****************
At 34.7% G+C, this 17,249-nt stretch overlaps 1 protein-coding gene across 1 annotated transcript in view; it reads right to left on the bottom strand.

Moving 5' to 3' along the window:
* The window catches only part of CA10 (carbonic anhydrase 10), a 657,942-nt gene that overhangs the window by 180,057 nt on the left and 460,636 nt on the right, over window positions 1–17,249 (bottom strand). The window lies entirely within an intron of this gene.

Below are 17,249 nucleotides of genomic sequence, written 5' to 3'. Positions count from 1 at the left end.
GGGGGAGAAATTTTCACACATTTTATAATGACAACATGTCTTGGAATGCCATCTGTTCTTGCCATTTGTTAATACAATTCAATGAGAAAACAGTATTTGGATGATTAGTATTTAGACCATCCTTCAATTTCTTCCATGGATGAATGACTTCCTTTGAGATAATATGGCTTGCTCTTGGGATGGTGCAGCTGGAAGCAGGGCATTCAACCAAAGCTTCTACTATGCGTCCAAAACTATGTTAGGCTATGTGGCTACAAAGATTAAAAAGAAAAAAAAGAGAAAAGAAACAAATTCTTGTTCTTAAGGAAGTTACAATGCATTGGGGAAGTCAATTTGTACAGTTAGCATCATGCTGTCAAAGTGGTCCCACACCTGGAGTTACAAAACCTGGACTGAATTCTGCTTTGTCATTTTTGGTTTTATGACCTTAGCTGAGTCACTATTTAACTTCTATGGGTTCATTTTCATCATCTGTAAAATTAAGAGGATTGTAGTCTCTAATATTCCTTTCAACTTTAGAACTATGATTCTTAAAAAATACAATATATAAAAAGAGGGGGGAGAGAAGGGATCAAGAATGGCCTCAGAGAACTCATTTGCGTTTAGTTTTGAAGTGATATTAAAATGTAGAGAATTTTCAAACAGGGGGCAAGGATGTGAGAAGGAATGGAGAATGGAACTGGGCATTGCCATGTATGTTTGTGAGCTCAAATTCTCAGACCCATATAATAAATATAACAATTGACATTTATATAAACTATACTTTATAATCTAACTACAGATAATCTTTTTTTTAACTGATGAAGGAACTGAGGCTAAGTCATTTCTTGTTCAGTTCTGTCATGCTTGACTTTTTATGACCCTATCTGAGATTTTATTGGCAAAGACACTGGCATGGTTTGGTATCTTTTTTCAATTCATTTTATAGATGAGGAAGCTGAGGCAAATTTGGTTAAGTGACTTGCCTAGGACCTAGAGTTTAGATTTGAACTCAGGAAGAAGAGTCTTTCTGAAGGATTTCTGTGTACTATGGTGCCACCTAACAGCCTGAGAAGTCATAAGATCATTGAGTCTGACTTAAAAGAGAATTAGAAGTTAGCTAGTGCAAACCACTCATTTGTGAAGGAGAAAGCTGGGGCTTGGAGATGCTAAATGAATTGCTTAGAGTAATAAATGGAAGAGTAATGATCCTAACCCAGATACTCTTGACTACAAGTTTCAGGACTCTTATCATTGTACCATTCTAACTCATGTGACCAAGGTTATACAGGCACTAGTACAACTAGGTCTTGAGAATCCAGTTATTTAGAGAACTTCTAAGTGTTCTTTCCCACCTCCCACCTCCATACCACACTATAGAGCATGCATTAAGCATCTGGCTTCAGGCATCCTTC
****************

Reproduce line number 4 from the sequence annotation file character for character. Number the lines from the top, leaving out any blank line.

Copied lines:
Below are 17,249 nucleotides of genomic sequence, written 5' to 3'. Positions count from 1 at the left end.